As Christmas approaches, I'm really looking forward to having a few extra days off from work. I've outgrown the anticipation of gifts, but in its place is a craving for calm -- a time to dial down and relax. But I'm all too aware from past experience that such rest can be elusive, even when my schedule is emptied. And I also know it's possible to end a holiday break as weary as the day it began, even if I do very little during that break. I think that's because I'm seeking external rest when what I really need is internal rest. I'm resting my body while my heart remains restless.
And as I was reading the Letter to the Hebrews in my Bible this month, I think I began to understand the path to the kind of rest I really need. In Hebrews 4, the writer mentions "the promise of entering His rest"
(4:1), and assures us that that promise still stands. But then he issues a warning about the rest God promises us: "let us fear lest any of you should seem to have failed to reach it."
That's a valid warning, because in my harried and weary state, I sometimes wonder if I'm failing to reach that wonderful rest God promises, and such uncertainty only adds to the disquiet in my soul. So what to do?
It was only when I noticed what the writer had just been writing about in the previous chapter that I realized the kind of rest he was meaning, and saw how I could remain in the deep, meaningful rest God promises. Just a few verses earlier, in Hebrews 3:12, there is another warning issued: "Take care, brothers, lest there be in any of you an evil, unbelieving heart, leading you to fall away from the living God."
That's a serious warning. And six verses later, referring to God's posture toward the children of Israel, it says, "And to whom did he swear that they would not enter His rest, but to those who were disobedient? So we see that they were unable to to enter because of unbelief"
(3:18-19). In other words, the evil of unbelief in their hearts robbed God's people of God's rest.
Does that same warning apply to me? And is it possible to have a whole sabbatical (let alone a brief Christmas break), and still not feel at rest at the end of it all if one doesn't heed such a warning? Well, as the writer continues and addresses the Christians he was writing to, he says, "Since therefore it remains for some to enter it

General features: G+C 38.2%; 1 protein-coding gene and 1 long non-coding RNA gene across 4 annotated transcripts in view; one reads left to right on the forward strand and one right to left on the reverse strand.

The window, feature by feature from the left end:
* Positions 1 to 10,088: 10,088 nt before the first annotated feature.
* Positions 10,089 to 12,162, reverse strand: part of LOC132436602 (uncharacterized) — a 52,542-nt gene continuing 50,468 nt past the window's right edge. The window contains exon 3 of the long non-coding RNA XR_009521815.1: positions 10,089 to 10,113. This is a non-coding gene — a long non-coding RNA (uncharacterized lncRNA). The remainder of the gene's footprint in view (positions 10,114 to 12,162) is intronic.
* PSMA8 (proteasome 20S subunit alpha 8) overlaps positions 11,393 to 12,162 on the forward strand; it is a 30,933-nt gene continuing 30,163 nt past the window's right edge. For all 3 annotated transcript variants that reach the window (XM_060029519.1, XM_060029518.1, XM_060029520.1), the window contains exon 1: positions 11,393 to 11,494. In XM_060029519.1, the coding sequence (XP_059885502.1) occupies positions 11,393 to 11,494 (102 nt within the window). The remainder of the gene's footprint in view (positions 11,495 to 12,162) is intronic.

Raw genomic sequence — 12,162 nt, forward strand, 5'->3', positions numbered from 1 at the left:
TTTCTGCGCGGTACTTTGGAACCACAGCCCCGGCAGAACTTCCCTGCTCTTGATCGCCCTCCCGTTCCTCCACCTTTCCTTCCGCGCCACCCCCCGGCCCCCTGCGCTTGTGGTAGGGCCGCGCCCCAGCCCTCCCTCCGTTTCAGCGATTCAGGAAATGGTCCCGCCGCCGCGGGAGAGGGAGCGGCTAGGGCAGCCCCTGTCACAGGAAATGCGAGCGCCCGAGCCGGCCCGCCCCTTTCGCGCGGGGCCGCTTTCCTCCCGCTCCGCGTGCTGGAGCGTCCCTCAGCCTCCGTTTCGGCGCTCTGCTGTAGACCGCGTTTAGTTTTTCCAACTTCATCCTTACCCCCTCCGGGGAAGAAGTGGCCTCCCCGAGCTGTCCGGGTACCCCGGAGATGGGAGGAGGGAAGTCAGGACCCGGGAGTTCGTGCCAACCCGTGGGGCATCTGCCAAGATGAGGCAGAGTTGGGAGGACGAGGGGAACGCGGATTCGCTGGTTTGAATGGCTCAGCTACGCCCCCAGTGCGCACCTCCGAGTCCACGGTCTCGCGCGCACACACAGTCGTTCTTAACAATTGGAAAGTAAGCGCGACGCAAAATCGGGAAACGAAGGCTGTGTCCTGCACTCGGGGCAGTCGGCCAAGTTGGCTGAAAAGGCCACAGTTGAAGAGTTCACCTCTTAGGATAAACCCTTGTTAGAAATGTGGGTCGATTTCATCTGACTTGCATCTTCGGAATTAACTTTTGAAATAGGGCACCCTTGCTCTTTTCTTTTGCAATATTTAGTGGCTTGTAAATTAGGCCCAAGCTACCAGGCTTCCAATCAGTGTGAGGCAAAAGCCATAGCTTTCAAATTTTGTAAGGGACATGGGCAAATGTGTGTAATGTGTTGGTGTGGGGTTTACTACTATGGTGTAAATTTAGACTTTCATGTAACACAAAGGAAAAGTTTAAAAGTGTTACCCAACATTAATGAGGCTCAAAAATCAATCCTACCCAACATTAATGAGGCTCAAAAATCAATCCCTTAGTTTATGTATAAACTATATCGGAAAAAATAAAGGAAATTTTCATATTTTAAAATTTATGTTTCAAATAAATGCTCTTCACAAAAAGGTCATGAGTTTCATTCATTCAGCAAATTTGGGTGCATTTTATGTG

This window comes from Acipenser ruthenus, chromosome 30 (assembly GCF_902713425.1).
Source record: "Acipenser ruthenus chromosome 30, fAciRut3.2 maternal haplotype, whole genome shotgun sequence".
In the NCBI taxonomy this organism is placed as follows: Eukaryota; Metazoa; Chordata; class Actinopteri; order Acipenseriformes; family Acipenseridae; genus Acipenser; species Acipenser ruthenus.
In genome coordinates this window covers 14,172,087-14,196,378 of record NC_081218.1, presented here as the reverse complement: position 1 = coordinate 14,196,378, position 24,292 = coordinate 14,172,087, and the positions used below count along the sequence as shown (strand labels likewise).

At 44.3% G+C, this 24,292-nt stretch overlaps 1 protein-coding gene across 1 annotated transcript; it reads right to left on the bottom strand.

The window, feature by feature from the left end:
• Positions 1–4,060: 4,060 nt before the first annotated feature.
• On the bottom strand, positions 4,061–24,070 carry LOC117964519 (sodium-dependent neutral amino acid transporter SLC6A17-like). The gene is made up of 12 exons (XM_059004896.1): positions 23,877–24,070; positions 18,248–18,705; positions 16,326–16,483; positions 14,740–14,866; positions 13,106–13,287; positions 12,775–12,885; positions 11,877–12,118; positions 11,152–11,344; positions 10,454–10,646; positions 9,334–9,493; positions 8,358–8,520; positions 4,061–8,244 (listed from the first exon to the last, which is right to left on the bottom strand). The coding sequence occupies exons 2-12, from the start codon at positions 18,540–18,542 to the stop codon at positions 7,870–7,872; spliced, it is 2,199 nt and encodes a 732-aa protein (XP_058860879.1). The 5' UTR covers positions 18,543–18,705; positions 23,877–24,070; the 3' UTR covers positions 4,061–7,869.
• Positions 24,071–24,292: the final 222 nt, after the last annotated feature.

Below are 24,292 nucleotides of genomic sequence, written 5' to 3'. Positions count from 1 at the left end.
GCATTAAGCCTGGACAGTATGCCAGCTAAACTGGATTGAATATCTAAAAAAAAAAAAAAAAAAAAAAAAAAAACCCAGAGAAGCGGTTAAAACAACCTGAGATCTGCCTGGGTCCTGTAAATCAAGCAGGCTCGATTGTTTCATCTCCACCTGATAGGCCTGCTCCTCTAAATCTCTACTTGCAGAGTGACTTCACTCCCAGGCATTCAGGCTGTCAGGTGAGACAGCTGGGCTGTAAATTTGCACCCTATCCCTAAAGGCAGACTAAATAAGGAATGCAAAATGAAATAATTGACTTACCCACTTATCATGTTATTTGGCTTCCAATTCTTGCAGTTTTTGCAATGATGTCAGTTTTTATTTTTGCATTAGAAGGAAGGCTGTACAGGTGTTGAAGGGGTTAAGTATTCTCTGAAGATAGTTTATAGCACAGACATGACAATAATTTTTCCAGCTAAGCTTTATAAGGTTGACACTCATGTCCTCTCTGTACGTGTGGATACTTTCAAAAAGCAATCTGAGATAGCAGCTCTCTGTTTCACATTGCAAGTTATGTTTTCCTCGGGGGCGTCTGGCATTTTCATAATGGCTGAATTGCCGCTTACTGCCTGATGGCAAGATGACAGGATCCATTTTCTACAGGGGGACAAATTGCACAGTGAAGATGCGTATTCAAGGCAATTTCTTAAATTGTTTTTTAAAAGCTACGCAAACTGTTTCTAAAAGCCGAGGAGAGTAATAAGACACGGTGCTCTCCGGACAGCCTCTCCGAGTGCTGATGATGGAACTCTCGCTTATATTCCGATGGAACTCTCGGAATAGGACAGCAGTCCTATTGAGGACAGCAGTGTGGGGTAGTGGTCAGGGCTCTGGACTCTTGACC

[God's rest], and those who formerly received the good news failed to enter because of disobedience
[the disobedience of unbelief], again He appoints a certain day, 'Today,' saying through David so long afterward, in the words already quoted, 'Today, if you hear His voice, do not harden you hearts.'... So then, there remains a Sabbath rest for the people of God... Let us therefore strive to enter that rest, so that no one may fall by the same sort of disobedience"
(4:6-11). That "same sort of disobedience"
he's writing about was the disobedience of unbelief that he'd previously mentioned (in 3:18-19). And that hardening of their hearts
is also a reference to what we're doing when we walk in unbelief.
This means that true rest -- the "rest"
God promises -- the rest my soul continually craves -- is something we can only find by believing God. Because if the sin of unbelief is what prevented God's people from entering His rest, it only seems fair to say that the virtue of believing God will open the door to God's rest. In fact, I wonder if it's fair to say that believing God is
God promises in Hebrews 4:1. Believing God is rest for our souls. And we lose that rest every single time we fall into unbelief.
So as I long for rest and refreshment during this Christmas season, I'd be wise to note that the surest way to find rest for my soul is to take God at His Word, to trust His promises, to accept His instructions and to walk in His ways because I believe His will to be "good and acceptable and perfect"
(Romans 12:2). That's rest. That's freedom from the pain of trying to get things done my way.
And as I've pondered all this, I was alarmed at the thought of how easily unbelief can creep into my heart and rob me of the rest of believing God. The antidote is to attack unbelief wherever I see it in my life -- to turn from it quickly, and by God's grace, to grab that door-handle of believing God so that I can enter His rest as easily as stepping into a room full of God's promises. Now that
sounds like Christmas!
© 2010 by Ken Peters